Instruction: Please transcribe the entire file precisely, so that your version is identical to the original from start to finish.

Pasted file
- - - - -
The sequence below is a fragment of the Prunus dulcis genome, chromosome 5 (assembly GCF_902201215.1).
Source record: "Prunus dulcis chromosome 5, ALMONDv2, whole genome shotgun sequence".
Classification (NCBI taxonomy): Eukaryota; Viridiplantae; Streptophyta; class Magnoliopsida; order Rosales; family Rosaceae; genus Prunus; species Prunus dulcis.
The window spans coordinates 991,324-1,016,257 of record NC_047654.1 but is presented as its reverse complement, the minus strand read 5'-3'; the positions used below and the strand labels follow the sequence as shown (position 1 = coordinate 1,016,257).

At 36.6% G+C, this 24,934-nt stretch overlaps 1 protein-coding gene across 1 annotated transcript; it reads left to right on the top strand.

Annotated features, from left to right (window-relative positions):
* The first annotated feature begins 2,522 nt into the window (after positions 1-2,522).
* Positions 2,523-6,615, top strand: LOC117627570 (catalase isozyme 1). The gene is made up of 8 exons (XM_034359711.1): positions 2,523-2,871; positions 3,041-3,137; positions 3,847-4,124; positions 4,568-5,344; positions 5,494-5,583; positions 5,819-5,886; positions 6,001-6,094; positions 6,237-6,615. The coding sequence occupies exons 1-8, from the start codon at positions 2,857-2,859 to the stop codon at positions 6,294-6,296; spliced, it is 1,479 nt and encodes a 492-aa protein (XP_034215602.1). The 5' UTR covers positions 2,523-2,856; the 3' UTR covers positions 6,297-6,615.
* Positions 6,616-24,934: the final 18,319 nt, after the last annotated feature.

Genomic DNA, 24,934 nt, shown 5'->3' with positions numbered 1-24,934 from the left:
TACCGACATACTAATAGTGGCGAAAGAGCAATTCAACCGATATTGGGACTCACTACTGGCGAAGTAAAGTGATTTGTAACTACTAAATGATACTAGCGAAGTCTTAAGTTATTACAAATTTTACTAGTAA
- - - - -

The sequence below is a fragment of the Prunus dulcis genome, chromosome 5 (assembly GCF_902201215.1).
Source record: "Prunus dulcis chromosome 5, ALMONDv2, whole genome shotgun sequence".
Classification (NCBI taxonomy): Eukaryota; Viridiplantae; Streptophyta; class Magnoliopsida; order Rosales; family Rosaceae; genus Prunus; species Prunus dulcis.
The window spans coordinates 991,324-1,016,257 of record NC_047654.1 but is presented as its reverse complement, the minus strand read 5'-3'; the positions used below and the strand labels follow the sequence as shown (position 1 = coordinate 1,016,257).

At 36.6% G+C, this 24,934-nt stretch overlaps 1 protein-coding gene across 1 annotated transcript; it reads left to right on the top strand.

Annotated features, from left to right (window-relative positions):
* The first annotated feature begins 2,522 nt into the window (after positions 1-2,522).
* Positions 2,523-6,615, top strand: LOC117627570 (catalase isozyme 1). The gene is made up of 8 exons (XM_034359711.1): positions 2,523-2,871; positions 3,041-3,137; positions 3,847-4,124; positions 4,568-5,344; positions 5,494-5,583; positions 5,819-5,886; positions 6,001-6,094; positions 6,237-6,615. The coding sequence occupies exons 1-8, from the start codon at positions 2,857-2,859 to the stop codon at positions 6,294-6,296; spliced, it is 1,479 nt and encodes a 492-aa protein (XP_034215602.1). The 5' UTR covers positions 2,523-2,856; the 3' UTR covers positions 6,297-6,615.
* Positions 6,616-24,934: the final 18,319 nt, after the last annotated feature.

Genomic DNA, 24,934 nt, shown 5'->3' with positions numbered 1-24,934 from the left:
TACCGACATACTAATAGTGGCGAAAGAGCAATTCAACCGATATTGGGACTCACTACTGGCGAAGTAAAGTGATTTGTAACTACTAAATGATACTAGCGAAGTCTTAAGTTATTACAAATTTTACTAGTAA